The problem of controlling the interior field of a given continuous boundary of monopole drivers is solved formally using simple source method, which involves the exterior Helmholtz problem, equivalent to a scattering problem. A more practical and general method was sought, that solves directly for a discrete boundary and can specify a sub-region of the interior as target.

A solution has been developed by extending the Ambisonic decoding process from controlling a single region to multiple overlapping regions simultaneously. This allows the interior of arbitrary boundaries, or arbitrary sweet spots, to be controlled completely. This provides a much more flexible tool than standard HOA or wavefield approaches.

Menzies, D. ‘Sound field Control with Distributed Modal Constraints', Acta Acustica united with Acustica, to appear.
Menzies, D.
'Sound Synthesis for General Enclosures', Ambisonic Symposium, IRCAM Paris, May 5-7 2010.


Some examples-

Speakers on an L shaped boundary, filling out the interior with a planewave. The bottom plot shows the absolute relative error.

 

Speakers on a dome with a squashed, raised sweet area. Waves from two directions shown. The energy is minimised and accuracy is focused on the desired region:

dome.jpg

dome.jpg


Control of four regions independently. This becomes increasingly difficult as the regions become closer and more opposed:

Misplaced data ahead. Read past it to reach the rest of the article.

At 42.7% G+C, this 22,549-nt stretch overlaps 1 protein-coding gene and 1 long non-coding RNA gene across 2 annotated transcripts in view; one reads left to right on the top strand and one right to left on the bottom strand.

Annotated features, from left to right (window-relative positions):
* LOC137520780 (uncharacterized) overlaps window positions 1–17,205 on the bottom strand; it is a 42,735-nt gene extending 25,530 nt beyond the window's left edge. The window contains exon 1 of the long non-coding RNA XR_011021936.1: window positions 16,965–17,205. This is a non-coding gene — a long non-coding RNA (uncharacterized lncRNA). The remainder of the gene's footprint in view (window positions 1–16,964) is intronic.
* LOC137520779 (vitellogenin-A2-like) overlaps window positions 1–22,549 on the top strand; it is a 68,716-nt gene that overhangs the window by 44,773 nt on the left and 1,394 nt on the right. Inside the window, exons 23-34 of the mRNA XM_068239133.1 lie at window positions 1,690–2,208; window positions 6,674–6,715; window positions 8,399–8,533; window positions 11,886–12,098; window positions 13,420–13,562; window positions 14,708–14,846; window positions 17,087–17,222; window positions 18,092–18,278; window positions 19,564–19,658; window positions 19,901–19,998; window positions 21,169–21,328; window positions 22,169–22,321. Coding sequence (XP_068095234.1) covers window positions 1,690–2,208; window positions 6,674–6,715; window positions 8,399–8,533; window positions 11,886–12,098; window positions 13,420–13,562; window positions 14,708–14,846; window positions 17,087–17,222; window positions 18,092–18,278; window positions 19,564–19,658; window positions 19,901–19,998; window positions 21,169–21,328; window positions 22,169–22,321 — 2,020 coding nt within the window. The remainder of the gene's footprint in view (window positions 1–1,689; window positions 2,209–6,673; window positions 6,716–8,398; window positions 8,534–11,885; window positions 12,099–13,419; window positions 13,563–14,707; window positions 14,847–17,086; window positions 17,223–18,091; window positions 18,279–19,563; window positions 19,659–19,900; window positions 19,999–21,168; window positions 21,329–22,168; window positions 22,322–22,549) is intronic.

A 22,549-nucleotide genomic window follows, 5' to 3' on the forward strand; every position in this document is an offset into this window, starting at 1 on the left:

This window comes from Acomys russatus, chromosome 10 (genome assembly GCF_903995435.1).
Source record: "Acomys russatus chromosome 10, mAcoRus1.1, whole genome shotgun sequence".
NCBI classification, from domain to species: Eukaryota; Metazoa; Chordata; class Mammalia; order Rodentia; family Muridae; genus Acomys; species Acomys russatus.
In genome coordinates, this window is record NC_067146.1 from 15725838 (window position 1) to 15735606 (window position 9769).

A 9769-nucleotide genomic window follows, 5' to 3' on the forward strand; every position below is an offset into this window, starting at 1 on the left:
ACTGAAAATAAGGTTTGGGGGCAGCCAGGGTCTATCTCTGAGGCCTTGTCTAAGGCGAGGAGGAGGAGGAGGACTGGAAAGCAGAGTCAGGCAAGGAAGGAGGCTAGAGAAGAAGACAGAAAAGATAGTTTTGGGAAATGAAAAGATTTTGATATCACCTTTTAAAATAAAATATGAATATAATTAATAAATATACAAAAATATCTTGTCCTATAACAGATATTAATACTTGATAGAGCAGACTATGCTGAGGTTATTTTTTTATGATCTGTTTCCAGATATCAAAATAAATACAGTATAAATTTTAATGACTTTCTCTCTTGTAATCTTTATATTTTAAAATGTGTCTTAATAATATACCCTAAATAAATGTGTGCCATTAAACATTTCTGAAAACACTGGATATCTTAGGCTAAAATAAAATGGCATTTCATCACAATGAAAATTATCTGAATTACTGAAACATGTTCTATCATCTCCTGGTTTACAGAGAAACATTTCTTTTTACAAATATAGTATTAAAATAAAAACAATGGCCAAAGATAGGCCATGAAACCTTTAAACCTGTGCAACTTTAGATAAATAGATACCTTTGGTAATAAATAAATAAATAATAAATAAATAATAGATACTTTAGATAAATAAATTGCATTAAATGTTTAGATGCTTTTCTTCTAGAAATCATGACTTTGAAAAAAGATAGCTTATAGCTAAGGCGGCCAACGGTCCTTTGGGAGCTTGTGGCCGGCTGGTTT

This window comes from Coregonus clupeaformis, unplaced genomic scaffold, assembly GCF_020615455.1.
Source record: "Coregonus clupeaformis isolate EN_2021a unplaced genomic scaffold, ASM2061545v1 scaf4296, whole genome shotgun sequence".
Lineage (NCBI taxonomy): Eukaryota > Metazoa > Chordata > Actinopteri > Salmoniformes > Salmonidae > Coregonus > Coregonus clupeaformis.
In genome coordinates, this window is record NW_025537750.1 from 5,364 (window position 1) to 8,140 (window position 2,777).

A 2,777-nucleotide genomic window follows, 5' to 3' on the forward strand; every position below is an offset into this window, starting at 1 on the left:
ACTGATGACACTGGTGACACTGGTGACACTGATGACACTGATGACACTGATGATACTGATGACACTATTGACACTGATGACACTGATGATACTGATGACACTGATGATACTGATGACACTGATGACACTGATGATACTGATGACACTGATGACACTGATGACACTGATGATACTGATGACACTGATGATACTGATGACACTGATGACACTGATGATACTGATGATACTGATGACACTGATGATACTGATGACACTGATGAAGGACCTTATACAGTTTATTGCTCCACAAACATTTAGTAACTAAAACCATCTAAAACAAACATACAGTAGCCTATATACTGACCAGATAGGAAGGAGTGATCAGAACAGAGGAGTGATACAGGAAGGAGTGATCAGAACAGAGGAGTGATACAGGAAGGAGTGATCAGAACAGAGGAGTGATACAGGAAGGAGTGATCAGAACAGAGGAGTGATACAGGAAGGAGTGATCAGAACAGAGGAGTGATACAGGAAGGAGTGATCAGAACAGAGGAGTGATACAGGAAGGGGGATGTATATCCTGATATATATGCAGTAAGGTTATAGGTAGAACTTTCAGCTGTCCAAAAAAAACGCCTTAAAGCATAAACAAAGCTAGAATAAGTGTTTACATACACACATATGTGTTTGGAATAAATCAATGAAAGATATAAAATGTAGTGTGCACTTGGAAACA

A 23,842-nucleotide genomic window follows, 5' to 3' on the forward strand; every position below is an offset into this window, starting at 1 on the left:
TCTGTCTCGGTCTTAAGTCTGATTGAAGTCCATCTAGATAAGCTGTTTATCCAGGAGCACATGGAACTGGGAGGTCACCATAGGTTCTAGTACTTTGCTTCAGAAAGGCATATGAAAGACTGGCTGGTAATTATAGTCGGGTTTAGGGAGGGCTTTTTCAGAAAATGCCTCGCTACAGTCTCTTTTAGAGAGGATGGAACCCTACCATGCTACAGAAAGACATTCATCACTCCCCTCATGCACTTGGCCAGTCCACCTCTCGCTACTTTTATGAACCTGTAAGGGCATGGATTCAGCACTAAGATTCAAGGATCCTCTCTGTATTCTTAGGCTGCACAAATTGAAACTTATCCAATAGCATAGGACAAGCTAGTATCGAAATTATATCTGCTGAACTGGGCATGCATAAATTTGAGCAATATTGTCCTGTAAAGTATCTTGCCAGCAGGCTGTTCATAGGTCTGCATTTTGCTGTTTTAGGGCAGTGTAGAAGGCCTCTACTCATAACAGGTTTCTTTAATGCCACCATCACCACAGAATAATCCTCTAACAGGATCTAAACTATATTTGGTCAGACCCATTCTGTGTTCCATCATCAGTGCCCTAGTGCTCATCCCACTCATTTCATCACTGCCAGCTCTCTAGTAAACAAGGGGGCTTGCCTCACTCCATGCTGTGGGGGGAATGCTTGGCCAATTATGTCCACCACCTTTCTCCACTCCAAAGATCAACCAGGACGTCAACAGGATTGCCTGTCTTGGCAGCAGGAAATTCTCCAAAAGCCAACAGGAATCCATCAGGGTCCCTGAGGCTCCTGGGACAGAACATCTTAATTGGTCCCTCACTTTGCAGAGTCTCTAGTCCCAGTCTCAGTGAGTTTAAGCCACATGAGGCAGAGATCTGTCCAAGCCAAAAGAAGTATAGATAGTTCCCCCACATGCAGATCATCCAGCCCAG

indep.jpg


opposed Interior point sources can be represented in exotic ways, over continuous regions that can extend even over 180 degrees from the source, and at surrounding islands:


Near-field binaural synthesis

An area where binaural systems are still developing is the provision for source distance variation up to the near-field. If this can be achieved accurately and practically it would enable a variety of applications involving objects that are within manual interaction distance - arms length.

One approach to this is to derive near HRTFs from distant HRTFs using physical principles. Although promising, there are a number of complications. By varying the construction of the virtual sound field used it is possible to improve the HRTFs calculated. This line of research also opens up more generally the question of representing point sources with freefields, and has implications for real sound field construction, for example using Wavefield methods.